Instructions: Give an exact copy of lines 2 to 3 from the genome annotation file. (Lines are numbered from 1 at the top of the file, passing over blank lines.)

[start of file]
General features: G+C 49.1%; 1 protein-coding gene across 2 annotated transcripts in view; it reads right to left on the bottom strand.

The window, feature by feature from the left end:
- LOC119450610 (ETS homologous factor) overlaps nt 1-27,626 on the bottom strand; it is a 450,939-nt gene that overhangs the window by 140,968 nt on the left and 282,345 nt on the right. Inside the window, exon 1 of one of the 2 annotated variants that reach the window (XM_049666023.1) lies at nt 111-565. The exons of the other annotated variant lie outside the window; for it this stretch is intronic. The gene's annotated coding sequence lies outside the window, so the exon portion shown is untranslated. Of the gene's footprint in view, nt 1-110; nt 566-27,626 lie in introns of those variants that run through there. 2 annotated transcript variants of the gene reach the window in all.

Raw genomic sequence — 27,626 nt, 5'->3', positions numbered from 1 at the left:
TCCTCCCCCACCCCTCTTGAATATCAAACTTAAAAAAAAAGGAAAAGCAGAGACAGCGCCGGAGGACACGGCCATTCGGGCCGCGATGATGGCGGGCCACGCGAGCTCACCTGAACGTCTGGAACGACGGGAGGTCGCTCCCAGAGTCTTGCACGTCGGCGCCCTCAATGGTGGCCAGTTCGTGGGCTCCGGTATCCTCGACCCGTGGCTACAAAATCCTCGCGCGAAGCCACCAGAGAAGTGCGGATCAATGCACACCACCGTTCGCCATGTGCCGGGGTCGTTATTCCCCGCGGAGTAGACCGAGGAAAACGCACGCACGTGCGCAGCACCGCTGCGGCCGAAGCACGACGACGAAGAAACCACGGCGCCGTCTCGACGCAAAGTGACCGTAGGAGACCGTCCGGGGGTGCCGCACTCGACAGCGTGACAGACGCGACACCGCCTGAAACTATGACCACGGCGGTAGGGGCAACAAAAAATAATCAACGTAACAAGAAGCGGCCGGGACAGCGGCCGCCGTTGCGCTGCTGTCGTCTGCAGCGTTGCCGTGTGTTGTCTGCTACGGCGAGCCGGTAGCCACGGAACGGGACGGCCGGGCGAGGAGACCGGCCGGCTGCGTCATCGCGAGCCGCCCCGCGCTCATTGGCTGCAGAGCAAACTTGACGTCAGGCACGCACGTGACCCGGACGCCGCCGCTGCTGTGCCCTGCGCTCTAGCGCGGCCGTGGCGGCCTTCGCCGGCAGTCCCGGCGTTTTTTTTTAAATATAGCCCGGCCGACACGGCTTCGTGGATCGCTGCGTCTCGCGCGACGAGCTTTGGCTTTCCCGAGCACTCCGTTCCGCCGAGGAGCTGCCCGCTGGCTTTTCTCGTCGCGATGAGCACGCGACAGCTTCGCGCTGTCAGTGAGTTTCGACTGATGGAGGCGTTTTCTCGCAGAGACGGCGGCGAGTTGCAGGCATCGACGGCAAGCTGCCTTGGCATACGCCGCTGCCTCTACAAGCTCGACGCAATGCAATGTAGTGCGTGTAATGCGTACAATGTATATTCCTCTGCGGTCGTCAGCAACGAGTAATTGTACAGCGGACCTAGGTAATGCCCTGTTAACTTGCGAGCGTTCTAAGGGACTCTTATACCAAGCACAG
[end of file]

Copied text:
The window, feature by feature from the left end:
- LOC119450610 (ETS homologous factor) overlaps nt 1-27,626 on the bottom strand; it is a 450,939-nt gene that overhangs the window by 140,968 nt on the left and 282,345 nt on the right. Inside the window, exon 1 of one of the 2 annotated variants that reach the window (XM_049666023.1) lies at nt 111-565. The exons of the other annotated variant lie outside the window; for it this stretch is intronic. The gene's annotated coding sequence lies outside the window, so the exon portion shown is untranslated. Of the gene's footprint in view, nt 1-110; nt 566-27,626 lie in introns of those variants that run through there. 2 annotated transcript variants of the gene reach the window in all.